Uncertainty Surrounds Burma Gas Auction, Pipelines and Transparency
By William Boot 4 April 2013
Much-delayed plans to kick-start an international scramble for oil and gas on Burma’s Bay of Bengal coast are due to be unveiled this month, but the Ministry of Energy has yet to provide any details of the license auction, or the level of transparency which will be in place to oversee it.
Up to 20 offshore blocks will be offered for exploration licenses, according to the ministry. However, potential foreign bidders still do not know whether they will be permitted to hold a full license—with a 100 percent shareholding—or take on domestic partners.
Foreign firms seeking onshore licenses must have a local partner, but offshore exploration requires heavier investment and a level of technology unavailable to Burmese companies, say industry analysts.
The auction was meant to take place last September but was postponed amid foreign concern about the transparency in the bidding process and the involvement of an unreformed Myanma Oil & Gas Enterprise, widely seen as a tool of the former military regime.
Four weeks ago Minister of Energy Than Htay said the government had taken the “necessary actions” to ensure Burma’s oil and gas sector fulfilled the standards of the Extractive Industries Transparency Initiative (EITI).
Based in Oslo, Norway, EITI is an international body which overseas financial openness and fairness in the industry.
According to EITI, however, Burma is still only at the stage of preparing to become a member and has yet to apply for inspection to qualify for candidate membership.
“Revenue from oil and gas is the largest source of foreign income for the government of [Burma],” said an EITI statement. “According to the IMF, revenue from gas will likely increase by 85 percent over the next three years as the Shwe gas project becomes operational.
“By preparing to implement the EITI, the government is taking practical steps to ensure that a robust framework is in place for dialogue about the governance of these natural resources.”
Analysts say the recent outbreak of sectarian violence between Buddhists and Muslims in Burma, renewed fighting in Kachin State and a major clean out of corrupt and incompetent senior officials by President Thein Sein may have distracted the government from the exploration licensing auction.
The president has in recent days forced the dismissal of key leading officials in the Ministry of Finance and Revenue, the Trade Department, the Department of National Economic Planning and Development and the Commerce Department as part of a dragnet to clean up the government.
“There is still an air of uncertainty around the proposed offshore oil blocks auction due this month,” industry analyst Collin Reynolds in Bangkok told The Irrawaddy on April 3. “We still do not know any details of the auction, such as how many blocks, locations and terms.
“It all could go ahead, however, Burma is under intense scrutiny from the international community in view of its recent past and the close financial involvement of the former regime.”
Chinese national oil companies are expected to be among bidders for Burma’s offshore blocks, where large volumes of natural gas are reckoned to be under the sea.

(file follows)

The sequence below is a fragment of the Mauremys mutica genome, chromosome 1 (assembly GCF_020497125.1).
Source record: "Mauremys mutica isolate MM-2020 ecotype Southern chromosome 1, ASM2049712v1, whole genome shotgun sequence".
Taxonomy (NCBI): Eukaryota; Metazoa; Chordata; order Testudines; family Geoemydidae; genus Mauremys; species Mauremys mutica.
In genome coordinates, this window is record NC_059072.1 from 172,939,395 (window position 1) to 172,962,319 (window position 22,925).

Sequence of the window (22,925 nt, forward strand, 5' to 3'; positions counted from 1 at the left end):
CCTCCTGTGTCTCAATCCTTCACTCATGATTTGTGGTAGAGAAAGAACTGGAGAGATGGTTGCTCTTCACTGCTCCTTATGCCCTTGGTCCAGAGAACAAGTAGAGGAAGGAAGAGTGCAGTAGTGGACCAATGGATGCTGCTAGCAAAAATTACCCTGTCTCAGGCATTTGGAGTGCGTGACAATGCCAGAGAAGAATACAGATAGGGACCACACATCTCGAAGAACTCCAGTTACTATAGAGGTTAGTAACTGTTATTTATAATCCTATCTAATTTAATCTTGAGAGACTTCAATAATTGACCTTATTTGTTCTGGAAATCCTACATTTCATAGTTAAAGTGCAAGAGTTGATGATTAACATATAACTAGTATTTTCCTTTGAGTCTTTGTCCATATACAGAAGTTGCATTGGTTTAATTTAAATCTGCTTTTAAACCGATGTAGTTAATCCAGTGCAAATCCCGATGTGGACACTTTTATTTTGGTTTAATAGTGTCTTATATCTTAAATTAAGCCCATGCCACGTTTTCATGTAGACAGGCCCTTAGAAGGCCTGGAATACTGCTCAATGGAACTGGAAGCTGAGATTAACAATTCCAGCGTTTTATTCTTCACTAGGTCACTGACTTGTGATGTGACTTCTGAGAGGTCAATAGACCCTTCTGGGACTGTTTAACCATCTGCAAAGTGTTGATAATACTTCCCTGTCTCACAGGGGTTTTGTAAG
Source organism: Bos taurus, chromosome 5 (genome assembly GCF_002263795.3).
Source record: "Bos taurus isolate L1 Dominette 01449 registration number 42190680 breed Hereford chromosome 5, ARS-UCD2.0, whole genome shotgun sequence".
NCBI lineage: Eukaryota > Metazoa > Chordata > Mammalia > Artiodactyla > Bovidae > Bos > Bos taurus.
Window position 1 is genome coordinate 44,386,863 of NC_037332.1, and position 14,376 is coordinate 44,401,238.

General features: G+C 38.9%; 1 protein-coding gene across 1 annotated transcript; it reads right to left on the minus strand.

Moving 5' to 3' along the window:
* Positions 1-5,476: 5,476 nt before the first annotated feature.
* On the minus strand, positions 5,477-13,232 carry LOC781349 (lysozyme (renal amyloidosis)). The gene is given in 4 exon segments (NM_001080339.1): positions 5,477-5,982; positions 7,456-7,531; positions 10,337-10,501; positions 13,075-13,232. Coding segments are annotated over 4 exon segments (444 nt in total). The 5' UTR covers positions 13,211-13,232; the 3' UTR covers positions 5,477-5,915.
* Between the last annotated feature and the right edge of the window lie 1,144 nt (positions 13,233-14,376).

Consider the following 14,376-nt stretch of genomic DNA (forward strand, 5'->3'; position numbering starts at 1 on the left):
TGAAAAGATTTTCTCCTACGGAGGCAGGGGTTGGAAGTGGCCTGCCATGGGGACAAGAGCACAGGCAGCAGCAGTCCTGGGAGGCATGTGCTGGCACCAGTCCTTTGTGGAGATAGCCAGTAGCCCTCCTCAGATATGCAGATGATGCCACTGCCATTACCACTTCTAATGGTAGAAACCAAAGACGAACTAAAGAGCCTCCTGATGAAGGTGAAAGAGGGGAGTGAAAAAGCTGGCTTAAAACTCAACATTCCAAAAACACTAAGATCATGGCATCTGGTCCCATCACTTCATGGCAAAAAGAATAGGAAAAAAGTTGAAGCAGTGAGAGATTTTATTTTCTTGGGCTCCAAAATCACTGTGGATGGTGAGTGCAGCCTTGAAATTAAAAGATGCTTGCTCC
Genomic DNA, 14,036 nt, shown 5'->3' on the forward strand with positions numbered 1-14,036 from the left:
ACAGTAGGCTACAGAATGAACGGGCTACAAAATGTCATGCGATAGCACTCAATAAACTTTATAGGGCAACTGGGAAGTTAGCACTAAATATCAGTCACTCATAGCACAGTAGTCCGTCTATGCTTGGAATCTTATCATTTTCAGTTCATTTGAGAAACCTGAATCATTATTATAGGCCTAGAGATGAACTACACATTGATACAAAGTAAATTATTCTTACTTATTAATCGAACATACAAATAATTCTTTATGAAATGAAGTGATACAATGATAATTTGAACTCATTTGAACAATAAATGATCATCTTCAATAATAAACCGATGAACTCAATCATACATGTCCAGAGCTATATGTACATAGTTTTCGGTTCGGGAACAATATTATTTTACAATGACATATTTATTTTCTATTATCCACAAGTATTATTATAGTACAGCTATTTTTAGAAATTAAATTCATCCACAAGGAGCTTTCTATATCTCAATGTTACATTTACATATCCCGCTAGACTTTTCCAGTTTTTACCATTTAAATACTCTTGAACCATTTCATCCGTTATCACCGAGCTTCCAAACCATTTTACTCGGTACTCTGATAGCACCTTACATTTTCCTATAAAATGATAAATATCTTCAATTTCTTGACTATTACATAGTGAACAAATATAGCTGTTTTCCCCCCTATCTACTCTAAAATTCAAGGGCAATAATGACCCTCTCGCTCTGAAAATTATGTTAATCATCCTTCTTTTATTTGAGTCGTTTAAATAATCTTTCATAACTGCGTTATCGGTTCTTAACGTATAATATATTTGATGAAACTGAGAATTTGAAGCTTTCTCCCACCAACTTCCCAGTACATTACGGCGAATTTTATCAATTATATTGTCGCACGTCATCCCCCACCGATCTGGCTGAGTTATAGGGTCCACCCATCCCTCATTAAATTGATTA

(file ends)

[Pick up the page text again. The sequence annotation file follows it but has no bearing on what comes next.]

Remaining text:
China’s interest is linked to its plans to use Burma as a conduit for oil and gas via the two pipelines it is building through the country from the central coast terminal it has developed at Kyaukphyu, where it also has proposed to bring a freight railway line from its landlocked Yunnan Province bordering Burma.
“Not only will these pipelines become a reliable means of delivering energy imports from the Middle East and Africa directly to China, without having to navigate the narrow Strait of Malacca and increasingly volatile South China Sea, they will also provide China a potential direct line to over 20 new offshore oil and gas exploration blocks that will go up for international auction in April,” said Eric Draitser, an American geopolitical analyst writing in the Asia Times.
One of the pipelines is due to begin pumping gas from the Shwe field in the Bay of Bengal in the middle of this year, but fighting between a Kachin militia and the Burmese army near the northern end of the pipeline just before it enters Yunnan has raised doubts about security.
A report by Natural Gas Daily, produced by the Russian news agency Interfax, quotes a security consultant saying it could be highly dangerous.
“Running an over-ground gas pipeline in a location where an armed conflict is taking place is absolutely unadvisable. An explosion could easily be caused by a stray bullet. If the pipeline is penetrated it will explode, causing it and the surrounding area significant damage,” Michael Oxlade, senior security consultant at Westminster International, was quoted by Interfax as warning.
Westminster International is a UK company run by ex-British Army officers which provides advice on security for all kinds of installations, including energy infrastructure.
Natural gas exports are becoming an increasingly important source of income for the Thein Sein government to finance its economic reforms and also reportedly to directly take part in new oil and gas explorations.
Income from gas exports in the 2012-13 financial year ended March 31 were expected to reach almost US $4 billion, according to the Ministry of Commerce, although official figures have yet to be published.
Next year, this source of income will be further boosted by the Shwe gas sales to China—if there are no pipeline mishaps—and also from gas bought by Thailand from a new field in the Gulf of Martaban to the east.